Ambulatory blood pressure monitoring in children
- Joseph T Flynn, MD, MS
Joseph T Flynn, MD, MS
- Professor of Pediatrics
- University of Washington
- Section Editors
- David R Fulton, MD
David R Fulton, MD
- Section Editor — Pediatric Cardiology
- Associate Professor of Pediatrics
- Harvard Medical School
- Tej K Mattoo, MD, DCH, FRCP
Tej K Mattoo, MD, DCH, FRCP
- Section Editor — Pediatric Nephrology
- Professor of Pediatrics
- Wayne State University School of Medicine
Ambulatory blood pressure monitoring (ABPM) has become a helpful tool in evaluating blood pressure (BP) in children. It is increasingly used to assess patients with variable BP readings in the office, wide discrepancies between the BP readings at home and in the clinician's office (ie, "white coat" hypertension), and secondary forms of hypertension such as chronic kidney disease (CKD).
The utility and limitations of pediatric ABPM, and information on performing and interpreting ABPM studies in children will be reviewed here. The definition, diagnosis, and treatment of hypertension in children based upon office BP measurement (casual BP) are discussed separately. (See "Definition and diagnosis of hypertension in children and adolescents" and "Nonemergent treatment of hypertension in children and adolescents".)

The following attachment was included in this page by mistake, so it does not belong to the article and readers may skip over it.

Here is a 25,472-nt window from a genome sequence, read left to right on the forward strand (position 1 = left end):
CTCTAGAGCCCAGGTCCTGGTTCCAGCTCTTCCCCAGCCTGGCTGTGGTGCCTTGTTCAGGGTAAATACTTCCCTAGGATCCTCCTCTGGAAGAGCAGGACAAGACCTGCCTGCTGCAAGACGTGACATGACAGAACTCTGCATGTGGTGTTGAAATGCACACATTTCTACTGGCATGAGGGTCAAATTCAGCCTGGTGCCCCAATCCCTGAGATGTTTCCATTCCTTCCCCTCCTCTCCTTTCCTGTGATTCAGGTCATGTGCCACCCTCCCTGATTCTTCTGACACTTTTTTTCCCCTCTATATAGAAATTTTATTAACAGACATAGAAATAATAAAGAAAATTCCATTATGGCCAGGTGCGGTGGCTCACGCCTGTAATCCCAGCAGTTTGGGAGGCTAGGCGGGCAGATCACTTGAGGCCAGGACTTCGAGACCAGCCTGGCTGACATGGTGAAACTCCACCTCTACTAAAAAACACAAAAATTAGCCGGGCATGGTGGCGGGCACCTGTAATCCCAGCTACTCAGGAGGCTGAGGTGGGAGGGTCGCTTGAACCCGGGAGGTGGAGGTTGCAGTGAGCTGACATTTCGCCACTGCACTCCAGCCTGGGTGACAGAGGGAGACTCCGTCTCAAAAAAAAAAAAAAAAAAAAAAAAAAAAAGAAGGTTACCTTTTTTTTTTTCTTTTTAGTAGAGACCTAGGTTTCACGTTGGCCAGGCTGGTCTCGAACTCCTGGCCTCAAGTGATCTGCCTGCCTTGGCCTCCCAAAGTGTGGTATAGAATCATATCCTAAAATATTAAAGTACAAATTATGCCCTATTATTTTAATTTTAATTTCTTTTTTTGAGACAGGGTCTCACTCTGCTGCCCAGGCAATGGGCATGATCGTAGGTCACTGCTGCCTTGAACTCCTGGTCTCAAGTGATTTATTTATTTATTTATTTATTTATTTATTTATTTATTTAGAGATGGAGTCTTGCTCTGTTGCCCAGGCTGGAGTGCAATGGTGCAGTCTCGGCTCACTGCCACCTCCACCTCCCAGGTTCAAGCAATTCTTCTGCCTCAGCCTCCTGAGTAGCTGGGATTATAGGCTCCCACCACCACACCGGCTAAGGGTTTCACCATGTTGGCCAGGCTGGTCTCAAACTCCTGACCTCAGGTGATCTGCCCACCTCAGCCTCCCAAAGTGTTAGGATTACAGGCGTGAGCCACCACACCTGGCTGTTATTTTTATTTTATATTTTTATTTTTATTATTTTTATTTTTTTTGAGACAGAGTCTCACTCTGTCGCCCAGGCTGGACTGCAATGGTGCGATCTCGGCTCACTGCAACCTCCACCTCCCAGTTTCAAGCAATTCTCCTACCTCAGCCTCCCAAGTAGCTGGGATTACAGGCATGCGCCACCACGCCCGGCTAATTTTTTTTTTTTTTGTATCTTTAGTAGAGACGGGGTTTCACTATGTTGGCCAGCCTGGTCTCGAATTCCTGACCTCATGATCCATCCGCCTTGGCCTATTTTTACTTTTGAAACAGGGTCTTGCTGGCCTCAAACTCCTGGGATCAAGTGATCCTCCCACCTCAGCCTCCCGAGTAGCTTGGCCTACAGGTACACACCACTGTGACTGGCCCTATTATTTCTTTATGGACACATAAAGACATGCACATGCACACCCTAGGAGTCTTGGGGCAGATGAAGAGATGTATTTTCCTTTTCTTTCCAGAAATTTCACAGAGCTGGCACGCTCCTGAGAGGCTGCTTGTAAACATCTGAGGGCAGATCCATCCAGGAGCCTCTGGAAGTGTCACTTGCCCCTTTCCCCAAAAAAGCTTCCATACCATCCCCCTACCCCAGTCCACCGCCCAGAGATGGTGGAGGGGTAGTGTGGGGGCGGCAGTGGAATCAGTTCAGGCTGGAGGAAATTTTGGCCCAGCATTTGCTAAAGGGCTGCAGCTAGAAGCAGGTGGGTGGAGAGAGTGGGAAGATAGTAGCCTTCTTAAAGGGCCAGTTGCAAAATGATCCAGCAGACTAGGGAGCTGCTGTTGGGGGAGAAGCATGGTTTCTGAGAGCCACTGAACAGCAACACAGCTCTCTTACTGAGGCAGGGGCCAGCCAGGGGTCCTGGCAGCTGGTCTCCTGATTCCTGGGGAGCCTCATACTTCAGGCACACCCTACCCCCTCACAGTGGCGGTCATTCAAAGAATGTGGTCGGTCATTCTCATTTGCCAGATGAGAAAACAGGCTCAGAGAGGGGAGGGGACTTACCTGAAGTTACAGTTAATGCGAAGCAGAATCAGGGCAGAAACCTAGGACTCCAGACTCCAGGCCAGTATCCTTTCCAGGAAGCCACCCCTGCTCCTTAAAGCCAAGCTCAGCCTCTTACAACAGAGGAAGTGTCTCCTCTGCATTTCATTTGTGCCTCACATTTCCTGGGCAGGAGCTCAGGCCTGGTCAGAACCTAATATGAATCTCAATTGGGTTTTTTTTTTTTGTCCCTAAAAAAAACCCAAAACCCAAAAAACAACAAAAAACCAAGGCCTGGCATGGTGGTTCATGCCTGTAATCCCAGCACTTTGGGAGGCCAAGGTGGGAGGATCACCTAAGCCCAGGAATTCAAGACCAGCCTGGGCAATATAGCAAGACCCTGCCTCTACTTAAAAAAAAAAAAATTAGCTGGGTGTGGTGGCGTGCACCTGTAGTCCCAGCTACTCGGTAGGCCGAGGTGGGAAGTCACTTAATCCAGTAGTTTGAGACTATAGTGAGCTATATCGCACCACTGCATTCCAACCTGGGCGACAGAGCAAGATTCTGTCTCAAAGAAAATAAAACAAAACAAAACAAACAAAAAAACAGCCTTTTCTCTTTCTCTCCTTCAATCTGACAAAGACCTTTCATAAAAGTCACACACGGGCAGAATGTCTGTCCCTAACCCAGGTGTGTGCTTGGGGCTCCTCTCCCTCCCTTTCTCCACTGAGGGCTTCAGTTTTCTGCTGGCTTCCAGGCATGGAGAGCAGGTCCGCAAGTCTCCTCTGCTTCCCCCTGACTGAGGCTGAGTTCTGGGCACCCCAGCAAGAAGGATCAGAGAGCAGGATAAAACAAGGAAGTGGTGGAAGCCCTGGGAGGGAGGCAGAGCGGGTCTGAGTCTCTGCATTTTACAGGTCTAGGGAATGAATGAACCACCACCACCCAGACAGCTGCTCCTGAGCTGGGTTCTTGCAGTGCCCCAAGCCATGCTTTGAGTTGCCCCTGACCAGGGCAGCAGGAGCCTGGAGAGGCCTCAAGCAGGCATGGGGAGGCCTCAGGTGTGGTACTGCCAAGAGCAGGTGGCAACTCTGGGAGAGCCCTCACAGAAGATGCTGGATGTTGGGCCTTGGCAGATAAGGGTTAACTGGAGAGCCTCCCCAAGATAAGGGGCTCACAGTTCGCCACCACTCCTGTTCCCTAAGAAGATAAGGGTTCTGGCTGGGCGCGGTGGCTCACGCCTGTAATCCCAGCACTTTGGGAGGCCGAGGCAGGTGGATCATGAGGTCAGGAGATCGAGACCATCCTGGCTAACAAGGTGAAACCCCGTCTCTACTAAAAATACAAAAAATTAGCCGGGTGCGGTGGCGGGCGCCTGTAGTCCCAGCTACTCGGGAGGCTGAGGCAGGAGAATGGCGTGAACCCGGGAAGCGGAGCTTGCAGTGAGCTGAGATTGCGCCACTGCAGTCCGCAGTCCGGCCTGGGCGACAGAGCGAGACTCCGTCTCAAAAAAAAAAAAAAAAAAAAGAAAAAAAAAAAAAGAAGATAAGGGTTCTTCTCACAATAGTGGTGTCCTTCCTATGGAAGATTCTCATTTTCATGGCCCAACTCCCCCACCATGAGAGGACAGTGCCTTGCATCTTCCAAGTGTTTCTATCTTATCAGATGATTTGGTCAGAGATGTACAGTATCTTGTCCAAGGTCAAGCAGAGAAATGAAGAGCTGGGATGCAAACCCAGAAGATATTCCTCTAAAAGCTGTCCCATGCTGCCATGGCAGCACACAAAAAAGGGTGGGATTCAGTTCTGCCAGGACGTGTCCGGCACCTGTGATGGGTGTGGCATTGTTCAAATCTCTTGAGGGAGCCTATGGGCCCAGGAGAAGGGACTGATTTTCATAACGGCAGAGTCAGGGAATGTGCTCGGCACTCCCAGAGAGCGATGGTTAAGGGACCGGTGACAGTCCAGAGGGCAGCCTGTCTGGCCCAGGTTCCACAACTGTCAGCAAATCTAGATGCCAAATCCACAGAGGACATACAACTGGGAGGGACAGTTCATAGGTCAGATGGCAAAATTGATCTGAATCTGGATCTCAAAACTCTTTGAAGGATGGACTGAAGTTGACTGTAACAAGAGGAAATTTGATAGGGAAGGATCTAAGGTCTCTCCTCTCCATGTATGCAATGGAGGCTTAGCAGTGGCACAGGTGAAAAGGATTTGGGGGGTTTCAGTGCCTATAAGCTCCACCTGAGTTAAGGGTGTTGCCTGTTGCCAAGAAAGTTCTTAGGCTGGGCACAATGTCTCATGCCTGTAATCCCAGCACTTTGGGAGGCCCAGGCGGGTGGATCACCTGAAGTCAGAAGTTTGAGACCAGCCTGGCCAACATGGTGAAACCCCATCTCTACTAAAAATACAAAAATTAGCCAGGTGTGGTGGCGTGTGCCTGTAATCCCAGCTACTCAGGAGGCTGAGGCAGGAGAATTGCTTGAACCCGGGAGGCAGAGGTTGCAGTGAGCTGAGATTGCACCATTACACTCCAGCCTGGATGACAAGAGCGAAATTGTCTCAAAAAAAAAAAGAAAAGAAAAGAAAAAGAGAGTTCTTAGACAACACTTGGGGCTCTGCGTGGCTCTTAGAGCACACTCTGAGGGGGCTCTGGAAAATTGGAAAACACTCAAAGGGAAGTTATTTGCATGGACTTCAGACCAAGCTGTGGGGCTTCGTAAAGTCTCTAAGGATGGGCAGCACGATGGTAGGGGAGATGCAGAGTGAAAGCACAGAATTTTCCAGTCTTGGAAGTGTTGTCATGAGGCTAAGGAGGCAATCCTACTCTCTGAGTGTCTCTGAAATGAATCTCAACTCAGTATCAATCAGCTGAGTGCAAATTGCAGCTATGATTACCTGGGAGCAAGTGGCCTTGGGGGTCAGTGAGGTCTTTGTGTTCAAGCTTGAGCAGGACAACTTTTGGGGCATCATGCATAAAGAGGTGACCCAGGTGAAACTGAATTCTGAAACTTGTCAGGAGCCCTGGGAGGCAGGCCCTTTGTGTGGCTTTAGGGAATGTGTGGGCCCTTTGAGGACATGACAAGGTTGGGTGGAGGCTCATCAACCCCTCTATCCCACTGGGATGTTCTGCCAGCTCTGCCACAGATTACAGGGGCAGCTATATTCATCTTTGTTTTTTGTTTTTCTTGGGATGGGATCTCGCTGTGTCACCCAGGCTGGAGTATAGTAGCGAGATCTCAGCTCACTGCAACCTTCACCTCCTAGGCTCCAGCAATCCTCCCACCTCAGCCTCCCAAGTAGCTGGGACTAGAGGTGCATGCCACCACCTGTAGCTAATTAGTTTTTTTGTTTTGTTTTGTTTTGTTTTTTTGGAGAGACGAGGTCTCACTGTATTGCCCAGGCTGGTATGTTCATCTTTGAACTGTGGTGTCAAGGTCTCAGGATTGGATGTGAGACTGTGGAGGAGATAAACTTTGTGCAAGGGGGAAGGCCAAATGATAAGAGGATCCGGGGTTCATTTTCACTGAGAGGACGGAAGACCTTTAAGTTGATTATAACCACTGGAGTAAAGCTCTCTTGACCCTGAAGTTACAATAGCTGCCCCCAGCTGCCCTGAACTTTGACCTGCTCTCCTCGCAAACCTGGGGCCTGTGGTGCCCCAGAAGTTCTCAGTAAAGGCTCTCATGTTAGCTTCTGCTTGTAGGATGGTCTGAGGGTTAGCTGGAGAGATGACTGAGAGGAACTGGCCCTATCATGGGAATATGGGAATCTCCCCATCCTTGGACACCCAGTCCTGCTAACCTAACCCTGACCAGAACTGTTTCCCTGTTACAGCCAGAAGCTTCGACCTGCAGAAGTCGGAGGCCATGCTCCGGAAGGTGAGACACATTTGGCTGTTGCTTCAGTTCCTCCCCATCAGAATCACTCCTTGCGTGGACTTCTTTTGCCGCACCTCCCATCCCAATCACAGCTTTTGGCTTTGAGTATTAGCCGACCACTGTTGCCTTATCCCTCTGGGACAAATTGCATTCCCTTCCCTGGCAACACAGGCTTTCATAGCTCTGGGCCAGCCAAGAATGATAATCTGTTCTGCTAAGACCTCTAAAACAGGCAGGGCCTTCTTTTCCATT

ABPM can be successfully used in the evaluation of infants, toddlers, and older children [1-7]. However, ABPM needs to be performed in a standardized, reliable fashion to provide accurate recordings, especially in small children and infants .
Device — ABPM uses a portable automated device that records blood pressure (BP) over a specific time period (usually 24 hours). ABPM monitors most commonly used in children are small oscillometric devices, which are worn on a belt in a pouch. Oscillometric ABPM devices directly measure the mean arterial pressure and back-calculate the systolic and diastolic BP using an algorithm that is unique to each device manufacturer. Development of normative data for pediatric ABPM has been difficult because of the variation of each algorithm . Devices utilizing the auscultatory technique are also available, but are less frequently used in children because they are more cumbersome to wear [6,8]. In addition, there are no published normative pediatric ABPM data for auscultatory devices .
Procedural approach — In our center, we follow the approach that is outlined in the 2014 Scientific Statement from the American Heart Association (AHA) on ABPM in children and adolescents, which includes the following key points for obtaining accurate, reliable, and reproducible results in children :
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- Procedural approach
- Interpretation of data
- - Normative data
- - Classification of BP
- INDICATIONS FOR ABPM
- White coat hypertension
- Masked hypertension
- Sustained hypertension and nocturnal nondipping
- Risk for cardiovascular disease
- Renal damage
- Our approach
- Defining ambulatory hypertension
- Technical limitations
- SOCIETY GUIDELINE LINKS
- INFORMATION FOR PATIENTS